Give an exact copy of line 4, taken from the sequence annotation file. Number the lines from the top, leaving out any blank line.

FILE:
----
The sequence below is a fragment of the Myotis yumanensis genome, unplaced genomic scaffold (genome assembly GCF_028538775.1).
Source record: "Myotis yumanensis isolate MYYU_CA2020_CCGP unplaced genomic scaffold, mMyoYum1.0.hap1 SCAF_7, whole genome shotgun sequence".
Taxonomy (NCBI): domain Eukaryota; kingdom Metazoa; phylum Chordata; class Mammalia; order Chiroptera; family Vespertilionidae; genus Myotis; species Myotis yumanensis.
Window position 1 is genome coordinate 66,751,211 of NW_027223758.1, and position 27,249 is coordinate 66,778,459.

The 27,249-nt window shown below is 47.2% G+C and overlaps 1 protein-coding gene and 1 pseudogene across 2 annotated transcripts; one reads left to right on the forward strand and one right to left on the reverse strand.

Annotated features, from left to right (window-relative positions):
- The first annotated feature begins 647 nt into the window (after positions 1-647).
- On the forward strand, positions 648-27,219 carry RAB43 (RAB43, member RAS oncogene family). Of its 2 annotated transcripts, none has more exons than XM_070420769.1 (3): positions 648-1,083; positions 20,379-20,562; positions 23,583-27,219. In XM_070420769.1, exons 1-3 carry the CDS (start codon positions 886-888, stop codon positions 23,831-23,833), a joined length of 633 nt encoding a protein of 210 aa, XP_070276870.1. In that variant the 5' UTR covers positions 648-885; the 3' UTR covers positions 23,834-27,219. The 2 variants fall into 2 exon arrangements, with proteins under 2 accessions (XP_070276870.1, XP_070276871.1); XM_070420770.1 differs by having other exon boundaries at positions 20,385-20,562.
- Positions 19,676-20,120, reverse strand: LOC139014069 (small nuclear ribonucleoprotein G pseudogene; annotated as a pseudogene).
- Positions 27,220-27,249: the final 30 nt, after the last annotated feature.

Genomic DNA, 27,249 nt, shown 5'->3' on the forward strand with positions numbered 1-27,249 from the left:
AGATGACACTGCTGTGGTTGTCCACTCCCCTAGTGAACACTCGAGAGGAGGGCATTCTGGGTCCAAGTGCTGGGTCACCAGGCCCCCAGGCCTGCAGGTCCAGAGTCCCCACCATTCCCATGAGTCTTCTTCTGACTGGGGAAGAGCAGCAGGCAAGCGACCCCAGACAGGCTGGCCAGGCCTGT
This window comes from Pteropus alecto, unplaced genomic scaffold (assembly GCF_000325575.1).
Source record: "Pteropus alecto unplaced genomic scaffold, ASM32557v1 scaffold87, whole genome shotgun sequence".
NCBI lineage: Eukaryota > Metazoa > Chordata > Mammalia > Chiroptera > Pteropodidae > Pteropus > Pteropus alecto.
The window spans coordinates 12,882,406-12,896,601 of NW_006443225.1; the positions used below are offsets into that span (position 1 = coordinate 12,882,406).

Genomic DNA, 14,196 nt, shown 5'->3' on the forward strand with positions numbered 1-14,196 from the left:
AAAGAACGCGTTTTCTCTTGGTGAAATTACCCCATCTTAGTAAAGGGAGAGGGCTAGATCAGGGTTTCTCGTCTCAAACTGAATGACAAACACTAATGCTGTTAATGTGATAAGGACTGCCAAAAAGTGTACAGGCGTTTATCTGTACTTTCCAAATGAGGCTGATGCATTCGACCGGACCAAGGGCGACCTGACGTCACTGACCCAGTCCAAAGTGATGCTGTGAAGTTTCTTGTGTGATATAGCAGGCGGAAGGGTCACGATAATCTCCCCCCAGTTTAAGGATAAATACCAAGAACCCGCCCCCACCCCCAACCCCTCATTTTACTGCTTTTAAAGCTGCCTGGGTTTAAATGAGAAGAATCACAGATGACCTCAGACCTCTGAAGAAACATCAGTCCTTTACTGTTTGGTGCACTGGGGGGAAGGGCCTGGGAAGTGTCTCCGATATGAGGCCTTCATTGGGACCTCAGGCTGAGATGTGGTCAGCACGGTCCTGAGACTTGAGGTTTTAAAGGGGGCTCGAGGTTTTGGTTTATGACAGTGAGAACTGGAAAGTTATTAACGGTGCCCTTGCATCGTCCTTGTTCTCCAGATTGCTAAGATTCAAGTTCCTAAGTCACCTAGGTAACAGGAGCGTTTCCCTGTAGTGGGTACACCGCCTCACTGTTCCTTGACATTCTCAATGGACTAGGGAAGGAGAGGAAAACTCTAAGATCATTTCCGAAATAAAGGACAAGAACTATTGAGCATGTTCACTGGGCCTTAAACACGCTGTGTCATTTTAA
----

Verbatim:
Window position 1 is genome coordinate 66,751,211 of NW_027223758.1, and position 27,249 is coordinate 66,778,459.